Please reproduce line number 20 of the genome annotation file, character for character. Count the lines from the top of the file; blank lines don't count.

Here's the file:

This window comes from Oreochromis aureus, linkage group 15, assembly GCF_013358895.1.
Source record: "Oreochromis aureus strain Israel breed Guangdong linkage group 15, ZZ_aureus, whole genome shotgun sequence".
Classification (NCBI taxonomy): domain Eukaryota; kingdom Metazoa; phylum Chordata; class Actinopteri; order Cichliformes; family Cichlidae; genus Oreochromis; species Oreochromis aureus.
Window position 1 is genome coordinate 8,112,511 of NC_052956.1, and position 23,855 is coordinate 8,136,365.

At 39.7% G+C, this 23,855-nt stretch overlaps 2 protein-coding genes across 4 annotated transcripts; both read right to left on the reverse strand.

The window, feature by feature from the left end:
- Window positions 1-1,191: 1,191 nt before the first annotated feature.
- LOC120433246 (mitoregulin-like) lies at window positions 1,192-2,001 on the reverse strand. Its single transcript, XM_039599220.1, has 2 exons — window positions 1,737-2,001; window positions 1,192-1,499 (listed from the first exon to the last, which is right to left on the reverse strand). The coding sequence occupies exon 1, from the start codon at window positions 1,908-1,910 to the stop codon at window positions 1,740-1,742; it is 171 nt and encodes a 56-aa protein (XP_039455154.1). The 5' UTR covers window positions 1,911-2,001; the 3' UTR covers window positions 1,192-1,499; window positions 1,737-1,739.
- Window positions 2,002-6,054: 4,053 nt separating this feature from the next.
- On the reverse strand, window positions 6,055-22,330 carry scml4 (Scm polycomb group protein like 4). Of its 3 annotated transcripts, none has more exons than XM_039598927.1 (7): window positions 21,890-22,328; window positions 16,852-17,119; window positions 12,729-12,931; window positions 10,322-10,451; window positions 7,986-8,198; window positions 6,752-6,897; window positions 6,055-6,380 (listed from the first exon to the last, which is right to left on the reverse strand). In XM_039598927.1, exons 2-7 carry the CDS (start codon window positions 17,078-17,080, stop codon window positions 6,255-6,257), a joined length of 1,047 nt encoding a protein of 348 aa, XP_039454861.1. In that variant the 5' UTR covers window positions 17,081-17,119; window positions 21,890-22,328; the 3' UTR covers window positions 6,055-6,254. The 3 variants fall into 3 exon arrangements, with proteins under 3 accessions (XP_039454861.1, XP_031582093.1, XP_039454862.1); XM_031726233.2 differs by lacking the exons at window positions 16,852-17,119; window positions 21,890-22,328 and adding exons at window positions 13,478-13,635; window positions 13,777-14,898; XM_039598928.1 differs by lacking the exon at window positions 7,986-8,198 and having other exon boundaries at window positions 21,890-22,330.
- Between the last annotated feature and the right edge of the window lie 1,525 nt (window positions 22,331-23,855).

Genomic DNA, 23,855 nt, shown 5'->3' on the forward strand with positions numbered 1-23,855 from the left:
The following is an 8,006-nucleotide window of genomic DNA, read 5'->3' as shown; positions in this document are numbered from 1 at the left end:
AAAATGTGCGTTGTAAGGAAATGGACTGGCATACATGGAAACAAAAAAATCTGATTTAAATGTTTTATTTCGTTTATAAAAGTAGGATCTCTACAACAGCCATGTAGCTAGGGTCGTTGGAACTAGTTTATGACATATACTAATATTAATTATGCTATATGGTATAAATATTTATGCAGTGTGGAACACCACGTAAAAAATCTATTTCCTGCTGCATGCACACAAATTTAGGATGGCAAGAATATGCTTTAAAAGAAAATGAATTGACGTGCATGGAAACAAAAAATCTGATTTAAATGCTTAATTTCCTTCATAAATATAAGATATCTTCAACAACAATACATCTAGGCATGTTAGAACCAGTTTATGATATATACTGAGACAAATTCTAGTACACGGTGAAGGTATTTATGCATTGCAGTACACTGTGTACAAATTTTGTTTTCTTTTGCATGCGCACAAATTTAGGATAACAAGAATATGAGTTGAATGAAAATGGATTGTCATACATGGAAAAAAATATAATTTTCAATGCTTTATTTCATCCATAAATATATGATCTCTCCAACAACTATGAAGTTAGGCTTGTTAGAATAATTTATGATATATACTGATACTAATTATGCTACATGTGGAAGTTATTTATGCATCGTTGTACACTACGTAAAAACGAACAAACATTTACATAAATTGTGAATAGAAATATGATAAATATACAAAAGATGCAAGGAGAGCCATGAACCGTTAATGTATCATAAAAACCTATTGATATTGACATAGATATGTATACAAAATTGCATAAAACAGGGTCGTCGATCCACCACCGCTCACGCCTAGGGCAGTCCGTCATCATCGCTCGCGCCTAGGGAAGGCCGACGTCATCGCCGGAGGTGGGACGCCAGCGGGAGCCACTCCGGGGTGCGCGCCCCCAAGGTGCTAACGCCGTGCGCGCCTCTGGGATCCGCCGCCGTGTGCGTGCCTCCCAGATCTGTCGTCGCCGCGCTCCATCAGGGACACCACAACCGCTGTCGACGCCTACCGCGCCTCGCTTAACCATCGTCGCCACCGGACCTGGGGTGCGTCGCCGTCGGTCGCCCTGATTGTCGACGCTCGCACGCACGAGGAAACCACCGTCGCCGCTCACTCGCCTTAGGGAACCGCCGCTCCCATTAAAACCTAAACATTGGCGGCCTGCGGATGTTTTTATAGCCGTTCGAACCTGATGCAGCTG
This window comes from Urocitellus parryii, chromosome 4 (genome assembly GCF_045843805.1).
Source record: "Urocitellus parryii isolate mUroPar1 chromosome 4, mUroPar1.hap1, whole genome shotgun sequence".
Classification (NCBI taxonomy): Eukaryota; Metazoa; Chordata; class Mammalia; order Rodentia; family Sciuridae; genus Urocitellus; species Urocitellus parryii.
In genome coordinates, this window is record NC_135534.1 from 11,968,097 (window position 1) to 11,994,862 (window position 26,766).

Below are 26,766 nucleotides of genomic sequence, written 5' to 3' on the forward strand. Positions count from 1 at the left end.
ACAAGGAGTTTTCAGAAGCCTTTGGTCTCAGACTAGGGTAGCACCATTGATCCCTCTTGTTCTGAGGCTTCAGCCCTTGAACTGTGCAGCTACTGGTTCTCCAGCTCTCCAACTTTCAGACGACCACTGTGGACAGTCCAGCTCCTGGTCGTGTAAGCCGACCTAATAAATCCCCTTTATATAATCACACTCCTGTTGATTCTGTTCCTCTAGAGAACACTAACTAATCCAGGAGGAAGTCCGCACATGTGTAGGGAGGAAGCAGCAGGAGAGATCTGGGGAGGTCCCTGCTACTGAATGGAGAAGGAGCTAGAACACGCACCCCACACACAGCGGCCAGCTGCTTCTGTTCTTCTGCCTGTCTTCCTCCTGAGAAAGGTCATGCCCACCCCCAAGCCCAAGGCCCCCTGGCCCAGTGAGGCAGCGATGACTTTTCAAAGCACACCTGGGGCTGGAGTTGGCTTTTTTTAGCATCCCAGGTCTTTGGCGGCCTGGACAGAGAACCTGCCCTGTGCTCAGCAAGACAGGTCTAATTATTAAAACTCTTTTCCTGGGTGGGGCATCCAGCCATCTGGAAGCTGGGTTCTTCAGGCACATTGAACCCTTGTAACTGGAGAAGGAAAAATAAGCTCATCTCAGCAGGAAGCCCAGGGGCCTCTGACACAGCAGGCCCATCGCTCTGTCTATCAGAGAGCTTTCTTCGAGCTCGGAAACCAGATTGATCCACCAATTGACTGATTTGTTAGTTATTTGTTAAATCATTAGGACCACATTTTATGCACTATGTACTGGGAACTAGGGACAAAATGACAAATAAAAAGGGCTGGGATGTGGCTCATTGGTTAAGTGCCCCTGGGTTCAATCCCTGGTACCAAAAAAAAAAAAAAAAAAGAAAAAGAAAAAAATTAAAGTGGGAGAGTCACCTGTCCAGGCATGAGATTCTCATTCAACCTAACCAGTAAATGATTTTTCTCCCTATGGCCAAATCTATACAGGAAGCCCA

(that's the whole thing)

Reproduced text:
ACAAGGAGTTTTCAGAAGCCTTTGGTCTCAGACTAGGGTAGCACCATTGATCCCTCTTGTTCTGAGGCTTCAGCCCTTGAACTGTGCAGCTACTGGTTCTCCAGCTCTCCAACTTTCAGACGACCACTGTGGACAGTCCAGCTCCTGGTCGTGTAAGCCGACCTAATAAATCCCCTTTATATAATCACACTCCTGTTGATTCTGTTCCTCTAGAGAACACTAACTAATCCAGGAGGAAGTCCGCACATGTGTAGGGAGGAAGCAGCAGGAGAGATCTGGGGAGGTCCCTGCTACTGAATGGAGAAGGAGCTAGAACACGCACCCCACACACAGCGGCCAGCTGCTTCTGTTCTTCTGCCTGTCTTCCTCCTGAGAAAGGTCATGCCCACCCCCAAGCCCAAGGCCCCCTGGCCCAGTGAGGCAGCGATGACTTTTCAAAGCACACCTGGGGCTGGAGTTGGCTTTTTTTAGCATCCCAGGTCTTTGGCGGCCTGGACAGAGAACCTGCCCTGTGCTCAGCAAGACAGGTCTAATTATTAAAACTCTTTTCCTGGGTGGGGCATCCAGCCATCTGGAAGCTGGGTTCTTCAGGCACATTGAACCCTTGTAACTGGAGAAGGAAAAATAAGCTCATCTCAGCAGGAAGCCCAGGGGCCTCTGACACAGCAGGCCCATCGCTCTGTCTATCAGAGAGCTTTCTTCGAGCTCGGAAACCAGATTGATCCACCAATTGACTGATTTGTTAGTTATTTGTTAAATCATTAGGACCACATTTTATGCACTATGTACTGGGAACTAGGGACAAAATGACAAATAAAAAGGGCTGGGATGTGGCTCATTGGTTAAGTGCCCCTGGGTTCAATCCCTGGTACCAAAAAAAAAAAAAAAAAAGAAAAAGAAAAAAATTAAAGTGGGAGAGTCACCTGTCCAGGCATGAGATTCTCATTCAACCTAACCAGTAAATGATTTTTCTCCCTATGGCCAAATCTATACAGGAAGCCCA